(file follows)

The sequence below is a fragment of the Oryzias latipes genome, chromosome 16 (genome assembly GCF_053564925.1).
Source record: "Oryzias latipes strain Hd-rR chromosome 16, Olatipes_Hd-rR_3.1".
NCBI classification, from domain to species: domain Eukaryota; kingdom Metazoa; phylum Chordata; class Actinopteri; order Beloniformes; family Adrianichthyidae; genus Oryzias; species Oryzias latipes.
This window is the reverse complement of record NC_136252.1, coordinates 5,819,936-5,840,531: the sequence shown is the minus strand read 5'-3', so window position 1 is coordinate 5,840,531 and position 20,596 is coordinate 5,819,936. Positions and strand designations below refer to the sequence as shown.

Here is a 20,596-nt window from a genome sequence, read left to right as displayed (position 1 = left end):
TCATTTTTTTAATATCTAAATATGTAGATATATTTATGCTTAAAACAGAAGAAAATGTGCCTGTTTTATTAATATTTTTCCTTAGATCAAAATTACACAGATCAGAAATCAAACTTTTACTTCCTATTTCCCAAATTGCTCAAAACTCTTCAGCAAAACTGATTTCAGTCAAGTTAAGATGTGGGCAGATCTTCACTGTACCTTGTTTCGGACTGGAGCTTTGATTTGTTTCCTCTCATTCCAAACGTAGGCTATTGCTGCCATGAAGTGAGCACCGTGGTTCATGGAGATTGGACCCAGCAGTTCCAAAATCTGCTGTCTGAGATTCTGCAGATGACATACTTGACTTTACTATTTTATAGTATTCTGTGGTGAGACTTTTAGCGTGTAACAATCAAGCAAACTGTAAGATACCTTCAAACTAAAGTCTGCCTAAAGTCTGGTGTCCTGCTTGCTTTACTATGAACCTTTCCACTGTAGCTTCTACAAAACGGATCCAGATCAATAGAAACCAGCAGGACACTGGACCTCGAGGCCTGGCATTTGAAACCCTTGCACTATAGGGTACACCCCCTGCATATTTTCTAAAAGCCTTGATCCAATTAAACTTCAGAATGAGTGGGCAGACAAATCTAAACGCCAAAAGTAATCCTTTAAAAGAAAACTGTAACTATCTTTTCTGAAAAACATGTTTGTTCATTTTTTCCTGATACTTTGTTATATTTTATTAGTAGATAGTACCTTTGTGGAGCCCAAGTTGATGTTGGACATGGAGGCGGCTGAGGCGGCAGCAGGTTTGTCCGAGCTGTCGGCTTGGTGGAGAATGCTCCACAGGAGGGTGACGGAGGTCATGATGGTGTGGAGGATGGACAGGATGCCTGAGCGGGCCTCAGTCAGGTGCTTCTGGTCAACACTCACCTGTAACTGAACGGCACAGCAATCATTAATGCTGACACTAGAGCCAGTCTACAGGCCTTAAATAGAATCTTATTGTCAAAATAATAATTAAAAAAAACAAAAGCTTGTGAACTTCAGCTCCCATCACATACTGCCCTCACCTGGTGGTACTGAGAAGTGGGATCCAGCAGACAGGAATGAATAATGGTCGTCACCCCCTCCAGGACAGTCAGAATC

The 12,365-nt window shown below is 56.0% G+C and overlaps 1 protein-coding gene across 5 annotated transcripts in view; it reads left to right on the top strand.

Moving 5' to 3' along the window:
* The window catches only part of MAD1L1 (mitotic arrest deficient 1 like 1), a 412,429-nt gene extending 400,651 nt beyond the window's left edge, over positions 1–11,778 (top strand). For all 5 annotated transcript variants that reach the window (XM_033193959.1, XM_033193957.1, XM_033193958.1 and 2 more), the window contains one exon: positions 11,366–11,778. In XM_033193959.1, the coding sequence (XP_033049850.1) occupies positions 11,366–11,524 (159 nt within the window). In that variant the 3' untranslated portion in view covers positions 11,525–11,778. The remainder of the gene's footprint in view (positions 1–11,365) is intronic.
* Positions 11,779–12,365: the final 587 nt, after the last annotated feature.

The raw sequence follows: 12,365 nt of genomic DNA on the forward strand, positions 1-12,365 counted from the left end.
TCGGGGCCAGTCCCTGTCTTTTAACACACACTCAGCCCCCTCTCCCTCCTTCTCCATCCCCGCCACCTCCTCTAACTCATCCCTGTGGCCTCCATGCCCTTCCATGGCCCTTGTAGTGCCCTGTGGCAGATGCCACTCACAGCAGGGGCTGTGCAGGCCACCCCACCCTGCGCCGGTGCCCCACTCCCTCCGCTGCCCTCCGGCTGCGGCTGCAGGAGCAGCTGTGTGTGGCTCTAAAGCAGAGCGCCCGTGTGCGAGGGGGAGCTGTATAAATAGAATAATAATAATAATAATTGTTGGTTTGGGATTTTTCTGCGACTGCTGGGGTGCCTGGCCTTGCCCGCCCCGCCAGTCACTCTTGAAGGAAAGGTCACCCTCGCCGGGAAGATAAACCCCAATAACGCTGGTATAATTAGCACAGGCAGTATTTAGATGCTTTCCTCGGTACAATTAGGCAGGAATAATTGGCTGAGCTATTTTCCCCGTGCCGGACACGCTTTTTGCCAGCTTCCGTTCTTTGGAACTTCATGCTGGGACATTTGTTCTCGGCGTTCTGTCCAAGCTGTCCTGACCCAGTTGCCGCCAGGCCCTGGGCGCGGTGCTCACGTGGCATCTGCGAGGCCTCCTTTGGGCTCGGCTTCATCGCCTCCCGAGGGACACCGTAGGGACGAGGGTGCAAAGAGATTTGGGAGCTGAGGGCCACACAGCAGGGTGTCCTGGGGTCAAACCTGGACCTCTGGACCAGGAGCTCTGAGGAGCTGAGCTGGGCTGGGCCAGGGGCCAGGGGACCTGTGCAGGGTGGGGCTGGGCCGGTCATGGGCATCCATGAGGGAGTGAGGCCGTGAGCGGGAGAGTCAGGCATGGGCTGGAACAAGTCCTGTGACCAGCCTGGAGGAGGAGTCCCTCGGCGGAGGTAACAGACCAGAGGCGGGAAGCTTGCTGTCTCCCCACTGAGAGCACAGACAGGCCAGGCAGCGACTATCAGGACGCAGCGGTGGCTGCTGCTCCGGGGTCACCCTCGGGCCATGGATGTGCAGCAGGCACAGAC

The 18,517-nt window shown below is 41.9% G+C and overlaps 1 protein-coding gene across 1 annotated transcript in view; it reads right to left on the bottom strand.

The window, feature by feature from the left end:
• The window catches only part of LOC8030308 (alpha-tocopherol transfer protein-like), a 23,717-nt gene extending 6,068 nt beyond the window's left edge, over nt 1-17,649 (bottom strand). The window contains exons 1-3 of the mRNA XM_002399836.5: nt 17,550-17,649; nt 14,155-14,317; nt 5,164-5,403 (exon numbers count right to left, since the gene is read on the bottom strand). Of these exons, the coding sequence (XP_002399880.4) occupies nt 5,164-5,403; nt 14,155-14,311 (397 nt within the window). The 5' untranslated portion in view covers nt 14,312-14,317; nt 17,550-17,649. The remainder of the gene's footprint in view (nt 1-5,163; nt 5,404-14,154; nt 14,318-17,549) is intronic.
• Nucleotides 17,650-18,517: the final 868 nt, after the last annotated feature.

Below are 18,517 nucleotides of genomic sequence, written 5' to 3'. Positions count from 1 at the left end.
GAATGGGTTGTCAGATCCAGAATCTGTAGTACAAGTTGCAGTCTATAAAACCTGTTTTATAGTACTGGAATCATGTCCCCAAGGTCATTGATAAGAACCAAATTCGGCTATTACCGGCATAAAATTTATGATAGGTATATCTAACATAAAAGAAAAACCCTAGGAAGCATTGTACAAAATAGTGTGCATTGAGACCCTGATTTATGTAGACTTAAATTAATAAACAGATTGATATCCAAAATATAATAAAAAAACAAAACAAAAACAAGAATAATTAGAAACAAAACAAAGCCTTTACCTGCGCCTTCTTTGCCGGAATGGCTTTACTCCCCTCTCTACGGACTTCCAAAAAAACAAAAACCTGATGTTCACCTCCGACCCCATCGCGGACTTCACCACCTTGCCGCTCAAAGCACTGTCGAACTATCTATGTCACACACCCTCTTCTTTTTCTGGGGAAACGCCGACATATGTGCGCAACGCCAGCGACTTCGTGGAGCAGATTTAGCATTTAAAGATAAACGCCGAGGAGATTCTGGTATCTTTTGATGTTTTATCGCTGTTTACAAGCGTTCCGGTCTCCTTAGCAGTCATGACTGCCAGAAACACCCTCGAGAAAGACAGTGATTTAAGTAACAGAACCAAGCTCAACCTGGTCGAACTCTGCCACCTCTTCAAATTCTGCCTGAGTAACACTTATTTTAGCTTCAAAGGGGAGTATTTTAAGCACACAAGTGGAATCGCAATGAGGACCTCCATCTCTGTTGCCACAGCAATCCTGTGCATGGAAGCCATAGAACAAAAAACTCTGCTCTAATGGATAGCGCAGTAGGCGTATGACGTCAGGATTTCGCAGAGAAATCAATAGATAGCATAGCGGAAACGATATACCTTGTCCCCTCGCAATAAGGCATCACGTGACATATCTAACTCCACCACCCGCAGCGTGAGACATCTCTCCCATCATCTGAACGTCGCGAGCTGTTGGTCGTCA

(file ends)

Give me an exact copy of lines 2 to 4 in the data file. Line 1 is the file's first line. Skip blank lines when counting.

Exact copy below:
Source record: "Oryzias latipes strain Hd-rR chromosome 16, Olatipes_Hd-rR_3.1".
NCBI classification, from domain to species: domain Eukaryota; kingdom Metazoa; phylum Chordata; class Actinopteri; order Beloniformes; family Adrianichthyidae; genus Oryzias; species Oryzias latipes.
This window is the reverse complement of record NC_136252.1, coordinates 5,819,936-5,840,531: the sequence shown is the minus strand read 5'-3', so window position 1 is coordinate 5,840,531 and position 20,596 is coordinate 5,819,936. Positions and strand designations below refer to the sequence as shown.